By Richard Boughton
There are a lot of frogs in Bali. It’s the next thing to a biblical plague. Not that I have anything against frogs, or any intention of casting insult upon their kind. I employ the biblical reference only to convey the idea of a great multitude, and also to suggest that they may be falling from the sky.
There’s nothing wrong with falling from the sky either, if they prefer it. The point is that there are a lot of them, no matter where they come from – and there seem to be more than ever during this present rainy season.
I take this coincidence of frogs and rain to be pertinent as well, and both causative and complimentary in some essential way. It may be, in other words, that the rain causes these amphibians to spring forth in abundance at the proper season, like crocuses or chrysanthemums, providing a nurturing soil and a productive earth; or it may also be that they have actually been somehow seeded in the clouds and come pouring down admixed with the island’s famous torrents of rain.
In support of the latter theory I advance the notion that a significant portion of what hits my helmet whilst I’m riding in a rainstorm seems quite clearly of a heavier composition than mere water. There is the constant tapping sound that we associate with raindrops, and then there is the interspersed THUMP, which cannot be rain but must be a foreign object of some kind. A frog, perhaps.
Such happenings, though tending toward the extraordinary, are not unheard of. In 1873, for instance, Kansas City, Missouri, was deluged by frogs dropping from the heavens during a violent storm. Again, in July of 1901, Minneapolis, Minnesota, was pelted with a squall of frogs and toads. After these amphibian rains let up, a variety of frog species littered the earth, three inches deep and covering an area of more than four blocks.
The citizens of Naphlion, a city in southern Greece, were surprised one morning in May 1981 when they awoke to find small green frogs falling from the sky. Weighing just a few ounces each, the frogs landed in trees and plopped into the streets. The Hellenic National Meteorological Service surmised they had been picked by a strong wind. It must have been a very strong wind indeed, as the species of frog so fallen was native to North Africa.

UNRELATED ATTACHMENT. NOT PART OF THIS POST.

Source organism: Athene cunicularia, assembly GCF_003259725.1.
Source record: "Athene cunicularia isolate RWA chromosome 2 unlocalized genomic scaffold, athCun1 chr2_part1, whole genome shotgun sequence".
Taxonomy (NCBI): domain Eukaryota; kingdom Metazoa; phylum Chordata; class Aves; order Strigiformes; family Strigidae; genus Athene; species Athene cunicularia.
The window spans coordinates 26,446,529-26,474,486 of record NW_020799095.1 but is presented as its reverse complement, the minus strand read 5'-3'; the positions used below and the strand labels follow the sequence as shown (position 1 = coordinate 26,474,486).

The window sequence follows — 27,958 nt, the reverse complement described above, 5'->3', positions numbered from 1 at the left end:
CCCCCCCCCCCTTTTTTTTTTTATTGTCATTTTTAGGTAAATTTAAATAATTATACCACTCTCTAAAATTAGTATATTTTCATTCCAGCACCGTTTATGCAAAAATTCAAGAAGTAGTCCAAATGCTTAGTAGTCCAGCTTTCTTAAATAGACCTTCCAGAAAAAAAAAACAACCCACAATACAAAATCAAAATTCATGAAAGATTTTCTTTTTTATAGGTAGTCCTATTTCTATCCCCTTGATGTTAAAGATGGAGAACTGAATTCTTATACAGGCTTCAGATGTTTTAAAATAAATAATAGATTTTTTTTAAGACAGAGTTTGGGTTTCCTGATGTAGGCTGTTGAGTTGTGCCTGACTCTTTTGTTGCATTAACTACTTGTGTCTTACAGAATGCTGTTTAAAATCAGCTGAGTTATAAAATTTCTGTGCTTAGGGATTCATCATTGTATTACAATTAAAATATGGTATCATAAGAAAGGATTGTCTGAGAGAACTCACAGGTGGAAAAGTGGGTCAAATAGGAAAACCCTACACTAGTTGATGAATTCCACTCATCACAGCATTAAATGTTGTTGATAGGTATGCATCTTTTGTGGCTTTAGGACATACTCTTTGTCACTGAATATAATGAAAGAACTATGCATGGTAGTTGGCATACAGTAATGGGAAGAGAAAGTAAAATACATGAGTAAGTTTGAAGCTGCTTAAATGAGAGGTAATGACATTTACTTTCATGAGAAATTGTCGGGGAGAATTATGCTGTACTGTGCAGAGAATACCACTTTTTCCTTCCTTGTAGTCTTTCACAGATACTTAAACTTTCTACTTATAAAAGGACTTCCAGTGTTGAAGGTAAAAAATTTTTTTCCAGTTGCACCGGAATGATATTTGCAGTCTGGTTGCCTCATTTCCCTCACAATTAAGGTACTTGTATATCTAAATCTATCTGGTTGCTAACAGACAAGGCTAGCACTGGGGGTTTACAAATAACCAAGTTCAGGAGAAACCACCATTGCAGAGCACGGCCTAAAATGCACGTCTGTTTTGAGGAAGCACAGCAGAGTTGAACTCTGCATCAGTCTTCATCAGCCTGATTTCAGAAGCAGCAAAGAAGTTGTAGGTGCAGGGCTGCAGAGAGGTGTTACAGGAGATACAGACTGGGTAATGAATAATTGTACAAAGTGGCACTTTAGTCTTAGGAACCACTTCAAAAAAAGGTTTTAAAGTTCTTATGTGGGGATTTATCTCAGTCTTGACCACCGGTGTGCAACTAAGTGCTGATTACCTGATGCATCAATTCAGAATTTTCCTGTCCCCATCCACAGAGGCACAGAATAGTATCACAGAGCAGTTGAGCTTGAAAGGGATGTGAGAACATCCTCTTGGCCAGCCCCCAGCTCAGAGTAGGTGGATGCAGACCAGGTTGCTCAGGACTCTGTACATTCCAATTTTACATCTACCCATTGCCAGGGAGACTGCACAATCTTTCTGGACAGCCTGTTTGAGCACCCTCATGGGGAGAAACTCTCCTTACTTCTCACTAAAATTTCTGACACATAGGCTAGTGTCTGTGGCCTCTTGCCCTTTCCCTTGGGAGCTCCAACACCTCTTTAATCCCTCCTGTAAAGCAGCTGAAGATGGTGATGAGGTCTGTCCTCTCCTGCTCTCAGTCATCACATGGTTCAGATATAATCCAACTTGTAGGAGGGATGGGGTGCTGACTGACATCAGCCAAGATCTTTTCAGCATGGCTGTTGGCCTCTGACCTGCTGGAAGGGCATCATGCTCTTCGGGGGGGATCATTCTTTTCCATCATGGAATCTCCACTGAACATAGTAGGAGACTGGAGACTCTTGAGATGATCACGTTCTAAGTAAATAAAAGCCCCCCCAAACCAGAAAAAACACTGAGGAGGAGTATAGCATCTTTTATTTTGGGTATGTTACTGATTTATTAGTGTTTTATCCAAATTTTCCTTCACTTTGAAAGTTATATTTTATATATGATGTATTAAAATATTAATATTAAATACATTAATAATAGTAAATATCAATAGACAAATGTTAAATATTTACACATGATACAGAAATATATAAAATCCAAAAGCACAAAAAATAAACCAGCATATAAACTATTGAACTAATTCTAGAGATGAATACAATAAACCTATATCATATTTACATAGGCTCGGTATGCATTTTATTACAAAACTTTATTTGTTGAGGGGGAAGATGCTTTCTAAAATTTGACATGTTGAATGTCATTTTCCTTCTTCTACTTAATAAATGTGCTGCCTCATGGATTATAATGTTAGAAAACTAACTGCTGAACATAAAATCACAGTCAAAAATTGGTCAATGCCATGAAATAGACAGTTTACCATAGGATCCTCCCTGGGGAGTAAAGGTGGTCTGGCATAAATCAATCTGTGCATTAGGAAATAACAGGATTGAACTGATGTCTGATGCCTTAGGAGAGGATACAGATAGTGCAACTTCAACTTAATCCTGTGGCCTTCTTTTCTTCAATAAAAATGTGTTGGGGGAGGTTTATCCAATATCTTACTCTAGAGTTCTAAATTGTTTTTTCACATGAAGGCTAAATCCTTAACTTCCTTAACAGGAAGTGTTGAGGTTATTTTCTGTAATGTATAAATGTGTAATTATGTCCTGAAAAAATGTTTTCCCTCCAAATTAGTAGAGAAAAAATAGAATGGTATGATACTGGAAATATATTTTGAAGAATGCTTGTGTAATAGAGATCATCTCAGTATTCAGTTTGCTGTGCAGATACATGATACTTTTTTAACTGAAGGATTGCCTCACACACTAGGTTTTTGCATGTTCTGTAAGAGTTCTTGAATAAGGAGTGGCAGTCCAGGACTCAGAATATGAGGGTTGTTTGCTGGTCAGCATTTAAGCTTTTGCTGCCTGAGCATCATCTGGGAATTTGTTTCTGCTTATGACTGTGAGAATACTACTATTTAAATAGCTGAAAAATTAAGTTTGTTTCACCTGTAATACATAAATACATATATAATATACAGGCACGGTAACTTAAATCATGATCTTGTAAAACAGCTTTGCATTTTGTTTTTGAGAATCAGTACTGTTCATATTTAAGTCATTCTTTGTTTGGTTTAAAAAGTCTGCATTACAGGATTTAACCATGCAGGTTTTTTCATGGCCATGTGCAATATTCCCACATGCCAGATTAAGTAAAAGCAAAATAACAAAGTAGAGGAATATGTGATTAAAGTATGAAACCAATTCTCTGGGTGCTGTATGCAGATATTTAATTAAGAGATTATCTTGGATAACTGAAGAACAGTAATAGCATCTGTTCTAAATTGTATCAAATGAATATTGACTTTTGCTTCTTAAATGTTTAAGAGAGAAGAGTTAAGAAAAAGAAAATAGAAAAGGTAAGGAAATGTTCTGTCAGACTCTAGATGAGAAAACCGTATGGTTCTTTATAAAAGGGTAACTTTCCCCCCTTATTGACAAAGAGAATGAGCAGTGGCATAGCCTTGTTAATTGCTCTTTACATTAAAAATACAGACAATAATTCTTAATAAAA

The favourite explanation of science for the phenomenon is that of the freak tornado or typhoon, which, as we are told, whisks up all the frogs in one place and sets them down in quite another (preferring, apparently, to keep the community intact rather than scatter its members far and wide; and preferring also to transport frogs rather than parking meters, trash cans, tricycles or children). That this miraculous accident could have happened numerous times in disparate locales is surely as marvellous as the frogs themselves. Or, as my son, an adolescent at the time, once said, “When people hear about things that don’t make sense, they make up explanations just as dumb, and then straightaway forget it ever happened.” From the mouths of babes? Well, I reckon that’s the ultimate point of science here. When in doubt, blame it on a weather balloon, or some reasonable facsimile.
Perplexing as well is the fact that I often find these frogs, having once by whatever method descended or sprung forth, sitting on my front porch. I cannot for the life of me explain how they got there. Two steps must first be ascended to get from ground level to the front door. The height of the first step is one foot. The height of the second is 7 inches. Each frog I have found at the door has been no taller than a thimble. I cannot believe, and I do not believe, that such a diminutive creature could have leaped a full foot in the air, nor 7 inches either – and yet here the critter sits, 19 inches all told from the ground. It is quite impossible, you see, and leads naturally back to the theory of a decent from the sky.
I will say again that I have nothing whatsoever against frogs. Many are the boyhood days I can remember when my friends and I would chase and snatch frogs from the shallow waters of the high mountain lakes we so loved. Buckets of them we would collect, and salamanders and mud-dogs – just to see how many there were in our world – and then count them, and release them and watch them go. Strangely, they have all but disappeared from those lakes in the modern day. Scientists say it has something to do with climate change. For my own part, I suspect they were picked up by a freak storm and deposited here in Bali.
So it happens that I am always glad to see these old friends at my door, here on the other side of the world. If you ask me, these unassuming creatures have suffered unfairly ever since the times of scripture, wherein the Lord God Himself is recorded to have said: “I will smite your whole territory with frogs.” If He didn’t like them, why’d He make them in the first place?
No, as far I can see, they do no harm. I just wish they could be a bit less baffling in their ways.
Richard can be contacted via firstname.lastname@example.org.